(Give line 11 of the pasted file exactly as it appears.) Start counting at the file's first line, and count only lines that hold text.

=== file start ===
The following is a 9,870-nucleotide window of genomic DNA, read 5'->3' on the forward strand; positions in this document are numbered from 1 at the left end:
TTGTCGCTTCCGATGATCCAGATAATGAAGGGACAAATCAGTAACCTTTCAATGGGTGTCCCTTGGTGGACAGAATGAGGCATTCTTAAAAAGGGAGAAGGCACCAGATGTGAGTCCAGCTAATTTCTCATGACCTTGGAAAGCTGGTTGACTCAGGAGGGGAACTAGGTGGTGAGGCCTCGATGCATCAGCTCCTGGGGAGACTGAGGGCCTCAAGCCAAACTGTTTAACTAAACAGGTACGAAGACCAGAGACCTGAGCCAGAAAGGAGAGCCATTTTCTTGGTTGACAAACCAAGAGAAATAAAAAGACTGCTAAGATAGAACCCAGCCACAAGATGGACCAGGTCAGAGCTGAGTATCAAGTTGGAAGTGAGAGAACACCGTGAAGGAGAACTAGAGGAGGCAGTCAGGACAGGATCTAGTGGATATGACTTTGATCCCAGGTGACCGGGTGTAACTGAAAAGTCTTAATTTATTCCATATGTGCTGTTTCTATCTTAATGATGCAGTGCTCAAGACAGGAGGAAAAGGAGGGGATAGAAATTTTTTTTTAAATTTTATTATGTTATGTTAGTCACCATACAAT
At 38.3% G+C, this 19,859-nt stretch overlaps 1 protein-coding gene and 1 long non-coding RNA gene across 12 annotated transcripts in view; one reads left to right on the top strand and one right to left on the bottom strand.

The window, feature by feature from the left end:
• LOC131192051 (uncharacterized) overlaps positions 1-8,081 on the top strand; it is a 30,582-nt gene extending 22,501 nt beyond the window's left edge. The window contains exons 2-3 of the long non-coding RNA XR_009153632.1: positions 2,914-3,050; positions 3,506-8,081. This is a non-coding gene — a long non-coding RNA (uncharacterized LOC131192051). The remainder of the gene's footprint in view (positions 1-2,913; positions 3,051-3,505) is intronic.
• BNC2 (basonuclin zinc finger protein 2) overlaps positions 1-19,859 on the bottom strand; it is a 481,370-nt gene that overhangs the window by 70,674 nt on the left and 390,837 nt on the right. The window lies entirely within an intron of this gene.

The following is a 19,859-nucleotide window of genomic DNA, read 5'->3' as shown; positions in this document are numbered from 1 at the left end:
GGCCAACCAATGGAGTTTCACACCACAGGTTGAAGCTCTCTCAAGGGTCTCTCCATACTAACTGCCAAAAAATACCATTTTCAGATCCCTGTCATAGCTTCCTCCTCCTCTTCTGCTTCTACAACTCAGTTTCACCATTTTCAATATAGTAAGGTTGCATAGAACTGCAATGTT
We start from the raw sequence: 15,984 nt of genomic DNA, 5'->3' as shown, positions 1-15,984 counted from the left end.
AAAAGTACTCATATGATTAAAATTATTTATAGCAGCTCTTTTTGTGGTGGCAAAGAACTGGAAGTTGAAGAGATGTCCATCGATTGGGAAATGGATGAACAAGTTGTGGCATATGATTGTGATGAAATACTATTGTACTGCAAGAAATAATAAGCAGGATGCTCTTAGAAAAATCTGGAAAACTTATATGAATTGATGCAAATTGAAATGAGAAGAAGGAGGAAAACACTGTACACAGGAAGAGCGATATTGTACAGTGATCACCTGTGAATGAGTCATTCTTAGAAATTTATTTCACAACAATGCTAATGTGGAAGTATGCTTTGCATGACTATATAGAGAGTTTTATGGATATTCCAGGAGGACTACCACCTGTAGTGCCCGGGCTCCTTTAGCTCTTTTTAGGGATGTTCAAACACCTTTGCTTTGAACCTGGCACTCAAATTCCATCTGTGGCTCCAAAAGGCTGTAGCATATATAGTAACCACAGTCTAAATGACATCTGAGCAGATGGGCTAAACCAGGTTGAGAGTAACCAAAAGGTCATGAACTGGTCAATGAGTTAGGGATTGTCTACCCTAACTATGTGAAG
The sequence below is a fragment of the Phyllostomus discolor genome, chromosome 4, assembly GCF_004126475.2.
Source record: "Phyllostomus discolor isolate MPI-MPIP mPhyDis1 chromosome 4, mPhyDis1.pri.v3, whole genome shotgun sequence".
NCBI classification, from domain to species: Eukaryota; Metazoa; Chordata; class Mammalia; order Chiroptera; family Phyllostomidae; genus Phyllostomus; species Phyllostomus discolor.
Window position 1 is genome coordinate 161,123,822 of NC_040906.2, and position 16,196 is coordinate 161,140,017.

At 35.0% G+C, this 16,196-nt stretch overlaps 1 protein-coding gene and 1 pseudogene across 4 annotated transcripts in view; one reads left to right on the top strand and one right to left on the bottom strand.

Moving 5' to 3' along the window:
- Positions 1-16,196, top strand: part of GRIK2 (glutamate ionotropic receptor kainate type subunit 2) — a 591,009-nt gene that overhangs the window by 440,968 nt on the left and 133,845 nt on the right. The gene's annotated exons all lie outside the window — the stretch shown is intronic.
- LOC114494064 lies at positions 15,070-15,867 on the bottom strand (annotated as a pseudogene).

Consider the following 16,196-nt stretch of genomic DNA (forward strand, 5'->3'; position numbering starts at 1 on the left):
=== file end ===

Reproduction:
The sequence below is a fragment of the Phyllostomus discolor genome, chromosome 4, assembly GCF_004126475.2.